Do you know why bot eggs are more than just an annoyance?

Female botflies buzz about their victims, idling in midair long enough to lay eggs. Just where those eggs are laid depends chiefly on the type of botfly. Three species parasitize horse: the common bot (Gasterophilus intestinalis) lays eggs on the horse’s legs, abdomen, flank, and shoulders; the nose bot (Gasterophilus nasalis) drops eggs around the muzzle; and the throat bot (Gasterophilus haemorrhoidalis) deposits its eggs on the underside of the neck and lower jaw. Common bots are most bothersome to horses.

Once botflies lay eggs, mature eggs or fresh-hatched larvae enter the mouth when the horse licks or bites the affected area. They remain in the mouth, usually burrowing in the tongue, gums, or other tissue, for the next month or so, and then molt and migrate to the stomach, where they attach themselves to the stomach lining and remain for 9 to 12 months. Once larvae have fully matured, they detach from the stomach, pass in the manure, and finally develop into flies in soil or dried manure, usually emerging in the summer or fall.

Without proper deworming, horses may develop health problems. Low or moderate infestations are detrimental because bot larvae consume nutrients intended for their host. Severe infestations of bot larvae damage the lining of the stomach, sometimes to the point of ulceration and rupture.

A thoughtful deworming program can virtually eliminate the internal threat caused by botflies. Most deworming preparations contain drugs, known as botcides, effective against bots. Though parasitologists have identified resistance of certain parasites to particular drugs, bots seem to be fully susceptible to currently available anthelmintics.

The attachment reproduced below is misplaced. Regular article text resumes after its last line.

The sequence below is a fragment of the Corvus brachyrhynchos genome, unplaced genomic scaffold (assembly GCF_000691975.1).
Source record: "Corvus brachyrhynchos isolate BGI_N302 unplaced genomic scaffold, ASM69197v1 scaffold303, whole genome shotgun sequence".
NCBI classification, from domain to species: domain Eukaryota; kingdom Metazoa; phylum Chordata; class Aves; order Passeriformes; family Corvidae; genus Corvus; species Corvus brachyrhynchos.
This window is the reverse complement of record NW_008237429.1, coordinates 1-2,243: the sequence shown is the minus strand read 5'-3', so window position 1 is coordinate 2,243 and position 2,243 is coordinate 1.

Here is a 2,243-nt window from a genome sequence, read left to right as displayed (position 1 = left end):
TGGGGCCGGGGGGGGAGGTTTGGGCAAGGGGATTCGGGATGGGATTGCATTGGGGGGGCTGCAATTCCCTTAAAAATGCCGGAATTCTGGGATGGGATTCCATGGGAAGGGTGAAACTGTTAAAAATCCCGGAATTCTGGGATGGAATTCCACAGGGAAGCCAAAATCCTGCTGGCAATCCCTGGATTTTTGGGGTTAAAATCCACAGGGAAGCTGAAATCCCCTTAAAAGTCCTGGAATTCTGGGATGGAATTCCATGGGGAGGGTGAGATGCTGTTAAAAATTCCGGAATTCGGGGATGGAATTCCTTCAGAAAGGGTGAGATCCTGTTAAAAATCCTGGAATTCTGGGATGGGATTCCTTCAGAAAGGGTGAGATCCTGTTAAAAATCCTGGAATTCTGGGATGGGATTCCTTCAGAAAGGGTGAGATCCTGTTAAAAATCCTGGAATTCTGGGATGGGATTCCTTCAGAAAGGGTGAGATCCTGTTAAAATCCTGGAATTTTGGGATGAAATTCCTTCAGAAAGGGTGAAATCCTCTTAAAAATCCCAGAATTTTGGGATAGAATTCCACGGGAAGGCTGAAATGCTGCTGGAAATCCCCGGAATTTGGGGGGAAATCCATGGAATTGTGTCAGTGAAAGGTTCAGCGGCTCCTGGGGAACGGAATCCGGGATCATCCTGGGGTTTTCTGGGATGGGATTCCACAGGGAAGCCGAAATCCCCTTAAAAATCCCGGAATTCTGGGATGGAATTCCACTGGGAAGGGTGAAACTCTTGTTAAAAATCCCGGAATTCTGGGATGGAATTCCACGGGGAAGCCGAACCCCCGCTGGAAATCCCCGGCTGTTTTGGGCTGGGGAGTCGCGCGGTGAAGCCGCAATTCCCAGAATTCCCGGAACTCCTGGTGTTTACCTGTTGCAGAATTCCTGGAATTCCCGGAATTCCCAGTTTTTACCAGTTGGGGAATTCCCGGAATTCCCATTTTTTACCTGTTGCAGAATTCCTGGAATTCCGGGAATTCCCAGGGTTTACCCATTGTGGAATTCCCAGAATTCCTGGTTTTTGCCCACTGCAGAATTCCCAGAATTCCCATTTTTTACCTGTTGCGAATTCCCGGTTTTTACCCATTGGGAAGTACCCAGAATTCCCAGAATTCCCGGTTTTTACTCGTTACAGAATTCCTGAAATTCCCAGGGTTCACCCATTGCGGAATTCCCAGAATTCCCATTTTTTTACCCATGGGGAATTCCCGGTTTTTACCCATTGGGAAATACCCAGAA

In addition to deworming, botfly eggs can be removed regularly from the horse’s body by using a sharp-edged instrument known as a bot knife or any number of sandpaper-type implements. Scraping away the eggs ensures they do not gain access to the mouth. Manure Management is also integral to botfly control.

By wearing the FLY-OFF tags on the legs can also deter the females from laying their eggs and breaking the cycle of the common bot fly and by wearing a headcollar with the FLY-OFF multi clip you can also deter from landing and laying round the face and neck. 

In areas where botflies are especially dense, management might reach beyond an effective deworming program. Sensitive horses often take umbrage to the maddening egg-laying techniques of female botflies, including the dive-bomb approach, to the point they will sometimes run or move incessantly to escape the annoyance. This, in turn, could precipitate problems with weight loss. Should this be the case, owners should offer horses shelter and other forms of insect protection.

Weight loss can be quickly overcome, assuming horses are properly managed, through the provision of good-quality forage and an appropriate textured or pelleted feed.